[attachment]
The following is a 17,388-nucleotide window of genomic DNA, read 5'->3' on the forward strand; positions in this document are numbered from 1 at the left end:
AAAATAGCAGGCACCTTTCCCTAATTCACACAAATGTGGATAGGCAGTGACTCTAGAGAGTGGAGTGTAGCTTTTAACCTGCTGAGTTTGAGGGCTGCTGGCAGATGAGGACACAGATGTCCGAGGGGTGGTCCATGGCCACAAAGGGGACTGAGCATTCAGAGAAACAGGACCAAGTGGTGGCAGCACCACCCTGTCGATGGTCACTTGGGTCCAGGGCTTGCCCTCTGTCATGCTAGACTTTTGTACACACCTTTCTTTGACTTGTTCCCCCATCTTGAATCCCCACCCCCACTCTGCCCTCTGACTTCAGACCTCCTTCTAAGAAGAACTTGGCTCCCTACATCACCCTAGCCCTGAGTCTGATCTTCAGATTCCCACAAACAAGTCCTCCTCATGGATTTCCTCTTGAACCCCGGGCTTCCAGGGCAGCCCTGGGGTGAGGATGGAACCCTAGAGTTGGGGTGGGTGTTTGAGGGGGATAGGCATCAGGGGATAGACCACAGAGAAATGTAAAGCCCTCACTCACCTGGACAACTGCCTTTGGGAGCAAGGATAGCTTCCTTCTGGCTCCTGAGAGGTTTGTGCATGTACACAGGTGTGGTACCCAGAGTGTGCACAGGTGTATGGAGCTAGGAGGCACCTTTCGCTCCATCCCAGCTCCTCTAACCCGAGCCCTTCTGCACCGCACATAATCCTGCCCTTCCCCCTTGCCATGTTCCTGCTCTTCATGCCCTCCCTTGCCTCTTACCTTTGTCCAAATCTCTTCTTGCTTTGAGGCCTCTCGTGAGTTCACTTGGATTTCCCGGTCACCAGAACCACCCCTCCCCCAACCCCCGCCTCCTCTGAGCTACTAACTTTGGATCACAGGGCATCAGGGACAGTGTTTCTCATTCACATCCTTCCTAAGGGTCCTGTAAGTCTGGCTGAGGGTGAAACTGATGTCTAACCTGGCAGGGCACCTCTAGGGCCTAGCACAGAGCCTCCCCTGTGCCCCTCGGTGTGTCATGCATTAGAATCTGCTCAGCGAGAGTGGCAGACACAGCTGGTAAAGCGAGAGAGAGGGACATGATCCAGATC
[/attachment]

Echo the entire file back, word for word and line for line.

The following is a 17,388-nucleotide window of genomic DNA, read 5'->3' on the forward strand; positions in this document are numbered from 1 at the left end:
AAAATAGCAGGCACCTTTCCCTAATTCACACAAATGTGGATAGGCAGTGACTCTAGAGAGTGGAGTGTAGCTTTTAACCTGCTGAGTTTGAGGGCTGCTGGCAGATGAGGACACAGATGTCCGAGGGGTGGTCCATGGCCACAAAGGGGACTGAGCATTCAGAGAAACAGGACCAAGTGGTGGCAGCACCACCCTGTCGATGGTCACTTGGGTCCAGGGCTTGCCCTCTGTCATGCTAGACTTTTGTACACACCTTTCTTTGACTTGTTCCCCCATCTTGAATCCCCACCCCCACTCTGCCCTCTGACTTCAGACCTCCTTCTAAGAAGAACTTGGCTCCCTACATCACCCTAGCCCTGAGTCTGATCTTCAGATTCCCACAAACAAGTCCTCCTCATGGATTTCCTCTTGAACCCCGGGCTTCCAGGGCAGCCCTGGGGTGAGGATGGAACCCTAGAGTTGGGGTGGGTGTTTGAGGGGGATAGGCATCAGGGGATAGACCACAGAGAAATGTAAAGCCCTCACTCACCTGGACAACTGCCTTTGGGAGCAAGGATAGCTTCCTTCTGGCTCCTGAGAGGTTTGTGCATGTACACAGGTGTGGTACCCAGAGTGTGCACAGGTGTATGGAGCTAGGAGGCACCTTTCGCTCCATCCCAGCTCCTCTAACCCGAGCCCTTCTGCACCGCACATAATCCTGCCCTTCCCCCTTGCCATGTTCCTGCTCTTCATGCCCTCCCTTGCCTCTTACCTTTGTCCAAATCTCTTCTTGCTTTGAGGCCTCTCGTGAGTTCACTTGGATTTCCCGGTCACCAGAACCACCCCTCCCCCAACCCCCGCCTCCTCTGAGCTACTAACTTTGGATCACAGGGCATCAGGGACAGTGTTTCTCATTCACATCCTTCCTAAGGGTCCTGTAAGTCTGGCTGAGGGTGAAACTGATGTCTAACCTGGCAGGGCACCTCTAGGGCCTAGCACAGAGCCTCCCCTGTGCCCCTCGGTGTGTCATGCATTAGAATCTGCTCAGCGAGAGTGGCAGACACAGCTGGTAAAGCGAGAGAGAGGGACATGATCCAGATC